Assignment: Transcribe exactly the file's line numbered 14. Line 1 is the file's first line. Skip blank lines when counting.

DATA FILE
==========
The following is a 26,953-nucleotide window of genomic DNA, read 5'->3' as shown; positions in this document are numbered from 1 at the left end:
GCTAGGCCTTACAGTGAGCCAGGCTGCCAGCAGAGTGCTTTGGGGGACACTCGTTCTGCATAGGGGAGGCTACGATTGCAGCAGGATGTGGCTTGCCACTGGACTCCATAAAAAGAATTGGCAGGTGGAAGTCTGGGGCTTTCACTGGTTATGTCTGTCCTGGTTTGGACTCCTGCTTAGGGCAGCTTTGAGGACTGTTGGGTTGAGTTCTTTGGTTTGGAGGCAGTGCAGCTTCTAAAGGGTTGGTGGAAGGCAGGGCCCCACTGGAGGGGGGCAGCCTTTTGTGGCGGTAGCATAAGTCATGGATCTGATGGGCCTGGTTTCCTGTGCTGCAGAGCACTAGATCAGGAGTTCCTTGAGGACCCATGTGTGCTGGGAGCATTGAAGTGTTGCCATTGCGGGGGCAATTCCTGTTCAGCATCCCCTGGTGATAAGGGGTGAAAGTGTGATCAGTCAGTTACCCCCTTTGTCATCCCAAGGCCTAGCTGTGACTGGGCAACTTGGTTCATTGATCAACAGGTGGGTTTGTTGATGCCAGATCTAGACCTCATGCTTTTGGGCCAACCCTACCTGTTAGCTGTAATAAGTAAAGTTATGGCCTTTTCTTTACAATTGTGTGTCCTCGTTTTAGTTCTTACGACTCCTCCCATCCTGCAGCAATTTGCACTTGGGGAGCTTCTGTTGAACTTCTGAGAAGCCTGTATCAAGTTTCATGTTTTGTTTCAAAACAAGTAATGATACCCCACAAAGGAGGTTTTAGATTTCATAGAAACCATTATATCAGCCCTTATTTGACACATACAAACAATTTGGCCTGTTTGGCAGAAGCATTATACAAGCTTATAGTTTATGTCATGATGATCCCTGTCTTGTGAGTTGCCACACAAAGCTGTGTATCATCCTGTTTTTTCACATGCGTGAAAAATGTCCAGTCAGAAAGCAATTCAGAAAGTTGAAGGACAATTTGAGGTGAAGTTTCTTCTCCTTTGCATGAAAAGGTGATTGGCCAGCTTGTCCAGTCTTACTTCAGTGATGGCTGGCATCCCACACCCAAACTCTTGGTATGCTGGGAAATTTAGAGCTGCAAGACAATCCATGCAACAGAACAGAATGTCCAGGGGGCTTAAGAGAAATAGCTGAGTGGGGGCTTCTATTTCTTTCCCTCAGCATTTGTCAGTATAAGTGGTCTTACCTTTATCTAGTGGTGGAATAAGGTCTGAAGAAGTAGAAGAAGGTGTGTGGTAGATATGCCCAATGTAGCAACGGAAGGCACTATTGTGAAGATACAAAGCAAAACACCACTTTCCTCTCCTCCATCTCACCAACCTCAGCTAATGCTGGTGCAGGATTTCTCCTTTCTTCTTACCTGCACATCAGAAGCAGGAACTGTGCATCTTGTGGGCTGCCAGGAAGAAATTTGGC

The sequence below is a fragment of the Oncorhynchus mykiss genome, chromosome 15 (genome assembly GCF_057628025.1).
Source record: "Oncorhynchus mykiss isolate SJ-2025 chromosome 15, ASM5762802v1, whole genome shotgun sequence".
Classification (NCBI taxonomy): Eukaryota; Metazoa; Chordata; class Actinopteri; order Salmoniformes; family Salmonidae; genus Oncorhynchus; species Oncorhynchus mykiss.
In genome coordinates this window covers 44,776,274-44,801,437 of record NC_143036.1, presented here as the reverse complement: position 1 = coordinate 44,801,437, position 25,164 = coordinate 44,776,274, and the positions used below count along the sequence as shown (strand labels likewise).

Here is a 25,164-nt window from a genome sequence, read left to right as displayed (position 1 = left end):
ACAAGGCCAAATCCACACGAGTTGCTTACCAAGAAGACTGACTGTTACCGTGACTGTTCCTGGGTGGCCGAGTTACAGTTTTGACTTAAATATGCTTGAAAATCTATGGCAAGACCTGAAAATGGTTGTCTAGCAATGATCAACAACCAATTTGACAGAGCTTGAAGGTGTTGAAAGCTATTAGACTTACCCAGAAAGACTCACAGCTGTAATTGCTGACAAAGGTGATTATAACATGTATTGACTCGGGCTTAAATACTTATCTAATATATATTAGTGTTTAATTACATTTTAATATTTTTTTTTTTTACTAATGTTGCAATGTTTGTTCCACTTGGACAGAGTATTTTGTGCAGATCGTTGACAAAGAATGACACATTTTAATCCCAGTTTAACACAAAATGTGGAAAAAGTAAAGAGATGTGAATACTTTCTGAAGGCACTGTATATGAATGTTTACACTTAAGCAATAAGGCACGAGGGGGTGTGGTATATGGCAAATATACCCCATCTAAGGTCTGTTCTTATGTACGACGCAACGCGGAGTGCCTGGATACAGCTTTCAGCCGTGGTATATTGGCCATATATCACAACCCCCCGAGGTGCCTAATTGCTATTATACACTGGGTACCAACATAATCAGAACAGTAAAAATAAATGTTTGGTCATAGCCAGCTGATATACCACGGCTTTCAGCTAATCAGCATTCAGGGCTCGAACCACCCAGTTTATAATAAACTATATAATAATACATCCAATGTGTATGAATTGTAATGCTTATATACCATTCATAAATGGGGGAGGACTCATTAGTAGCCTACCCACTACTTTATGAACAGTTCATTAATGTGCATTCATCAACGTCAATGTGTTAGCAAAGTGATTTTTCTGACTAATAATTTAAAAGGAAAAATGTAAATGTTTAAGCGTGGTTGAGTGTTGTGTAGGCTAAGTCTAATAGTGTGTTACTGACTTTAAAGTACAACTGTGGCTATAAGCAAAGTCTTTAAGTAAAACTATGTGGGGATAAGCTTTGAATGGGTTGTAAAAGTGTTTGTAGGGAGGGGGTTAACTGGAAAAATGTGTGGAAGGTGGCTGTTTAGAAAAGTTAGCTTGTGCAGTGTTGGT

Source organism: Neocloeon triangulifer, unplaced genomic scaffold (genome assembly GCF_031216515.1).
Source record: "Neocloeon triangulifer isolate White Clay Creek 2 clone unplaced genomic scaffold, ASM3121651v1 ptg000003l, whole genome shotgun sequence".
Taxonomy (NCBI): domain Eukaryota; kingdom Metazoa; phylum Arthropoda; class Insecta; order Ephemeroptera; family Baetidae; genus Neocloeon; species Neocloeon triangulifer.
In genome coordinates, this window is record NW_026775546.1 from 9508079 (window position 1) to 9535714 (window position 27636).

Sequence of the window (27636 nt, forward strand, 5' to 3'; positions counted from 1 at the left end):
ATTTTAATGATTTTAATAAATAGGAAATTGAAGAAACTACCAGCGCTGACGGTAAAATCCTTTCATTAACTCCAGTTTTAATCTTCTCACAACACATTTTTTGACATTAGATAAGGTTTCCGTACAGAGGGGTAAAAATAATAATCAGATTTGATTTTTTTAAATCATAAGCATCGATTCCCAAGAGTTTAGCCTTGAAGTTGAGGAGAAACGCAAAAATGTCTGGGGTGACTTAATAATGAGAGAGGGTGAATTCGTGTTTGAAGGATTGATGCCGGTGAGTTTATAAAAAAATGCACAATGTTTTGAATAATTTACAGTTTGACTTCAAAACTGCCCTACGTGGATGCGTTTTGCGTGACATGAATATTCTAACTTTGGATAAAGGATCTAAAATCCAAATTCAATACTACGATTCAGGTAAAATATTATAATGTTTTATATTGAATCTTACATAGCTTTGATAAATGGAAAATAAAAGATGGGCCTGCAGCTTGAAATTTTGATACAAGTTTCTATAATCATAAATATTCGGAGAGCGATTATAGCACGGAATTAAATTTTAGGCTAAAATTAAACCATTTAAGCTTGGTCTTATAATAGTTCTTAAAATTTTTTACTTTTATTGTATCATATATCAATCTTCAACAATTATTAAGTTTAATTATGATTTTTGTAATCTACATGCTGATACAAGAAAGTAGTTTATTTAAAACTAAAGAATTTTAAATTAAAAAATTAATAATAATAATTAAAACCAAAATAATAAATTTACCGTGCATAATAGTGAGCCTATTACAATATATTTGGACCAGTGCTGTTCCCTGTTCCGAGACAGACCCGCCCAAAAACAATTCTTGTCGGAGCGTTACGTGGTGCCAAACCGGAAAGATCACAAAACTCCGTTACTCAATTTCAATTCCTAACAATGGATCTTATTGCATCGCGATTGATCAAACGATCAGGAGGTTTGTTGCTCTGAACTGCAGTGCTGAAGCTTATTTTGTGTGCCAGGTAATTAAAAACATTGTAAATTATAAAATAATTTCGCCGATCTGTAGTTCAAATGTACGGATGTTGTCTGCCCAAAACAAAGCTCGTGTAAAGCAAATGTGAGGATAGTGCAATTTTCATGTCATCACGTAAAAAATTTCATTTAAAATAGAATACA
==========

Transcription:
ATTTTAATGATTTTAATAAATAGGAAATTGAAGAAACTACCAGCGCTGACGGTAAAATCCTTTCATTAACTCCAGTTTTAATCTTCTCACAACACATTTTTTGACATTAGATAAGGTTTCCGTACAGAGGGGTAAAAATAATAATCAGATTTGATTTTTTTAAATCATAAGCATCGATTCCCAAGAGTTTAGCCTTGAAGTTGAGGAGAAACGCAAAAATGTCTGGGGTGACTTAATAATGAGAGAGGGTGAATTCGTGTTTGAAGGATTGATGCCGGTGAGTTTATAAAAAAATGCACAATGTTTTGAATAATTTACAGTTTGACTTCAAAACTGCCCTACGTGGATGCGTTTTGCGTGACATGAATATTCTAACTTTGGATAAAGGATCTAAAATCCAAATTCAATACTACGATTCAGGTAAAATATTATAATGTTTTATATTGAATCTTACATAGCTTTGATAAATGGAAAATAAAAGATGGGCCTGCAGCTTGAAATTTTGATACAAGTTTCTATAATCATAAATATTCGGAGAGCGATTATAGCACGGAATTAAATTTTAGGCTAAAATTAAACCATTTAAGCTTGGTCTTATAATAGTTCTTAAAATTTTTTACTTTTATTGTATCATATATCAATCTTCAACAATTATTAAGTTTAATTATGATTTTTGTAATCTACATGCTGATACAAGAAAGTAGTTTATTTAAAACTAAAGAATTTTAAATTAAAAAATTAATAATAATAATTAAAACCAAAATAATAAATTTACCGTGCATAATAGTGAGCCTATTACAATATATTTGGACCAGTGCTGTTCCCTGTTCCGAGACAGACCCGCCCAAAAACAATTCTTGTCGGAGCGTTACGTGGTGCCAAACCGGAAAGATCACAAAACTCCGTTACTCAATTTCAATTCCTAACAATGGATCTTATTGCATCGCGATTGATCAAACGATCAGGAGGTTTGTTGCTCTGAACTGCAGTGCTGAAGCTTATTTTGTGTGCCAGGTAATTAAAAACATTGTAAATTATAAAATAATTTCGCCGATCTGTAGTTCAAATGTACGGATGTTGTCTGCCCAAAACAAAGCTCGTGTAAAGCAAATGTGAGGATAGTGCAATTTTCATGTCATCACGTAAAAAATTTCATTTAAAATAGAATACA